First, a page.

Academic journal article Washington Law Review

Disclosure as Distribution

Academic journal article Washington Law Review

Disclosure as Distribution

Article excerpt

Abstract: This brief response to the work of Professors Omri Ben-Shahr and Carl Schneider on mandated disclosure regimes investigates the normative criteria underlying their claim that those regimes are failures. Specifically, it unpacks the pieces of those authors' implicit cost-benefit analysis, revealing inherently normative judgments about desert and responsibility at the core of their (or any) critique of disclosure regimes. Disclosure regimes may aim to improve human decisionmaking behaviors, but those behaviors are influenced in non-deterministic ways by cognitive capacities that are heterogeneously distributed among subjects of the regimes. Accordingly, any claim regarding the normative desirability of disclosure regimes (or any other regulatory regime that seeks to channel and improve decisionmaking) implicitly rests on judgments regarding individuals' responsibility for their own capacities. I argue that in evaluating such regulatory regimes, focusing on efficiency through cost-benefit analysis distracts from inescapable and logically prior distributive questions regarding desert and responsibility.


Professors Ben-Shahar and Schneider have done legal scholars and policymakers a tremendous service by collecting, in one place,1 various clues and traces of an undeniable truth: that regulatory regimes built on the compelled disclosure of information are endemic, and can be problematic. Reviewing their comprehensive research, I find little if anything to add to their identification of various instances of mandated disclosure regimes, nor of their analysis of the practical effects of those regimes-certainly nothing beyond the points already raised by Professor Craswell in his response to their project.2 So instead, I would like to focus on the normative implications of the evidence and analysis Professors Ben-Shahar, Schneider and Craswell have assembled, an issue which still calls for further development. Like Professor Craswell, I will question whether the phenomenon of mandated disclosure-as documented by Professors Ben-Shahar and Schneider-can properly be characterized as a "failure," if only to clarify what we mean when we use such a pejorative term. 3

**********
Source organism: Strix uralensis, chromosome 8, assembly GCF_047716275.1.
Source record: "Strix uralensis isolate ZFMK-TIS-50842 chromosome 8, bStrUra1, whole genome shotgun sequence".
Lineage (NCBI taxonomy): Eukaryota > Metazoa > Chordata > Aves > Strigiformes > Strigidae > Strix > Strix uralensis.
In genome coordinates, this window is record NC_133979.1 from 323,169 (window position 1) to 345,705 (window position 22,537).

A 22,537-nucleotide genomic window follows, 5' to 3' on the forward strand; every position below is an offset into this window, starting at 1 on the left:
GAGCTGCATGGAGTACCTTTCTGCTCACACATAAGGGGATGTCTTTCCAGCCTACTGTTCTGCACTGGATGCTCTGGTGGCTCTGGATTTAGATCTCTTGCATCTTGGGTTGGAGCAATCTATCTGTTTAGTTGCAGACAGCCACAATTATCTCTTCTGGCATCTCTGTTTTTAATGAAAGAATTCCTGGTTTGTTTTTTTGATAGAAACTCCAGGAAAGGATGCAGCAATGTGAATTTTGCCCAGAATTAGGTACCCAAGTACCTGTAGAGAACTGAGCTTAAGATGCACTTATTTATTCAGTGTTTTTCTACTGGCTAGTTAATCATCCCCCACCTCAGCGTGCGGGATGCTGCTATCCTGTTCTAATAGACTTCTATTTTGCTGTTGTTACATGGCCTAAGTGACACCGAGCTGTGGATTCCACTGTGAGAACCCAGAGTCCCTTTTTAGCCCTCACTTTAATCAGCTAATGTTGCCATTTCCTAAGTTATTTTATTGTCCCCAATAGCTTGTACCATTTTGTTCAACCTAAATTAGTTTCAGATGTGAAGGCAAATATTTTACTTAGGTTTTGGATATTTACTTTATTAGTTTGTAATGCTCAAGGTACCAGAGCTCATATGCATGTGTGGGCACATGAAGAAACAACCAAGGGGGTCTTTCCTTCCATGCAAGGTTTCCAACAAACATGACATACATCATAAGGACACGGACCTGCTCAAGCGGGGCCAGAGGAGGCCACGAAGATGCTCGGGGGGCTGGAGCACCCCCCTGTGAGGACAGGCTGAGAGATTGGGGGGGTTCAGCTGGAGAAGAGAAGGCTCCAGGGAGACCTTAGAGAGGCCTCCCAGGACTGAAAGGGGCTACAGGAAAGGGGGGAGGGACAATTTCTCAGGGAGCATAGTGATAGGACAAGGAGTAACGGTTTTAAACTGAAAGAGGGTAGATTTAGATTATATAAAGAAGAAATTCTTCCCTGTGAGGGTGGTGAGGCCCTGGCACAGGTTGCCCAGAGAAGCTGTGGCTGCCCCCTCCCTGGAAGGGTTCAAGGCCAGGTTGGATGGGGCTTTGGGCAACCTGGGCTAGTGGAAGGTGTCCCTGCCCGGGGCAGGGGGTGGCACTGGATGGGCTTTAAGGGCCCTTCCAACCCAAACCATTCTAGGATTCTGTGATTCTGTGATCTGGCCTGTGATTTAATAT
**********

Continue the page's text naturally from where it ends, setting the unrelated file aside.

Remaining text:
If mandated disclosure has failed, certainly we should be able to say with confidence what it has failed to do: to what end is mandated disclosure supposed to serve as a means? But beyond that, we will also have to defend that end as one worth attaining: some normative commitment must justify whatever ends the legal regime might serve. So the purpose of my response is both to expand on Professor Craswell's efforts to identify possible ends for mandated disclosure regimes, and to assess the normative commitments underlying those ends- commitments on which Craswell, Ben-Shahar and Schneider seem to agree, if only in their assumptions.


In his symposium presentation, Professor Schneider identified two species of "disclosurites"-proponents of mandated disclosure.4 The first species, he explained, appears to be motivated by concerns over dignity or autonomy. They claim that there is a moral obligation to respect this principle of autonomy by providing information to disclosees, regardless of the disclosures' costs, or of their actual effects on the disclosees' decisionmaking.5 But assuming Professor Schneider's characterization of this species of disclosurite is accurate, as far as they are concerned one cannot characterize mandated disclosure as a failure at all. To the contrary, it accomplishes precisely what it should-it satisfies disclosers' moral obligations to respect disclosees' autonomy.

So with respect to the autonomy-based argument in favor of disclosure, Professors Ben-Shahar and Schneider are not really proving a failure, nor do I believe they claim to. Instead, they simply have a normative disagreement with some proponents of mandated disclosure, and have not attempted to justify their own normative framework as superior to the alternative espoused by those proponents. …

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